George D. Grice papers
Scope and Content Note
The George D. Grice papers consist largely of drawings of Copepod samples by Grice. Other material in the papers include articles, species identification keys, bibliographies and testing procedures.
- circa 1962-1977
Language of Materials
The records are in English.
Open: materials are available for research.
Copyright: Permission to publish material from the collection must be authorized by the Institution Archivist.
George D. Grice, Jr., was born October 9, 1929 in Charleston, South Carolina. He received a B.S. degree in biology from Clemson College in 1950, a M.A. degree in biology from Florida State University in 1953, and Ph.D. in biology from Florida State University in 1957. He worked as a fishery biologist for the U.S. Fish and Wildlife Service in Juneau, Alaska, from 1957 to 1958, then spent a year as a Fellow of the John Simon Guggenheim Memorial Foundation at the University of Hawaii in Honolulu.
George Grice joined the Woods Hole Oceanographic Institution staff in July 1959 as a research associate in marine zoology in the Biology Department. He bore the nickname "Grits", and he was known to his friends for many years by that name. In 1963 he was promoted to Associate Scientist, and in June 1973 was named a Senior Scientist. He served as Chair of the Biology Department from 1974 to 1981, when he was named Associate Director for Scientific Operations, with responsibility for all the facilities of the Institution. During this time he played a major role in planning for the nation's new fleet of research vessels, now tangible in the Research Vessel Atlantis and its sister ships.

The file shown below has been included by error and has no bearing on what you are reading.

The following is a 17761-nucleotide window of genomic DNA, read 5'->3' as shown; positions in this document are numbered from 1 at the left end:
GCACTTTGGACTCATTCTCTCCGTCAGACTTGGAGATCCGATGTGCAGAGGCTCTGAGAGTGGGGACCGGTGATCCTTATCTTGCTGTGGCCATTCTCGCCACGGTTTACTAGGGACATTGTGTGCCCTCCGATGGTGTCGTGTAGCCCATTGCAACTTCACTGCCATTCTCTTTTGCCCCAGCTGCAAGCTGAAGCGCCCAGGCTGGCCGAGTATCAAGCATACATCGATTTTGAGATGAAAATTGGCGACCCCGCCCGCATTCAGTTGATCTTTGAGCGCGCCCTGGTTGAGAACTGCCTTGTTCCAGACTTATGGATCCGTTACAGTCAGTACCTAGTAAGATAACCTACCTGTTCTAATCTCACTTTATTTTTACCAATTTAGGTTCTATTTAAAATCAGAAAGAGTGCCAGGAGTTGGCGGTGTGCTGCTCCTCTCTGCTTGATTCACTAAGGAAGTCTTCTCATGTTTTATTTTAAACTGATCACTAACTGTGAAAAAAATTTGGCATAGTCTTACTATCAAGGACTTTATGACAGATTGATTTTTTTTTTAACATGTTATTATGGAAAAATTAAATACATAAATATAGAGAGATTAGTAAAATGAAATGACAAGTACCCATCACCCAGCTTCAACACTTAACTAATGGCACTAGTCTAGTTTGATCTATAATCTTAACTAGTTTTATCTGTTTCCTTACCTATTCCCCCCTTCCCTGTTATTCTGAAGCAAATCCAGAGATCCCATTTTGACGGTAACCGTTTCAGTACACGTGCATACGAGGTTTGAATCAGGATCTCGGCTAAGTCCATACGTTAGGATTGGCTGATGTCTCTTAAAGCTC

During the 1970s, he was an initiator, leader and active investigator in the multi-national program Controlled Ecosystem Polution Experiment (CEPEX) that used large specialized enclosures, called mesocosms, to study plankton communities under controlled conditions. The results were published in a 1982 book co-authored with Mike Reeve called Marine Mesocosms.
His scientific research, ultimately conducted in all of the world's oceans, focused on the taxonomy and biology of copepods, a large group of small crustaceans important in oceanic food webs. At WHOI he soon became known for his good humor and hard work. His papers on the abundance, seasonal occurrence, and distribution of zooplankton between Long Island and Bermuda became a standard resource for biological oceanographers working in the Northwest Atlantic. He published more than 65 substantial scientific papers throughout his scientific career. After serving as Associate Director for Scientific Operations until February 1991, he retired later in that year.
George Grice died March 11, 2001, in Charleston, SC.
1.5 Linear Feet (2 boxes)
The George D. Grice papers consist largely of drawings Grice made of Copepod samples. Other material in the papers include articles, species identification keys, bibliographies and testing procedures.
The papers had been stored in Grice's office in Redfield 226 prior to their donation to the archives. The paper, Resting Eggs in Marine Copepods, had previously been in the Miscellaneous Manuscripts collection, but was added to the Grice papers.
Received as acc2016-19 on October 5, 2016. Donation of materials was facilitated by Nancy Copley.
Processed in October 2016 by David Sherman.
- A Guide to the George D. Grice papers
- David Sherman
- Language of description
- Script of description
- Language of description note
- Finding aid written inEnglish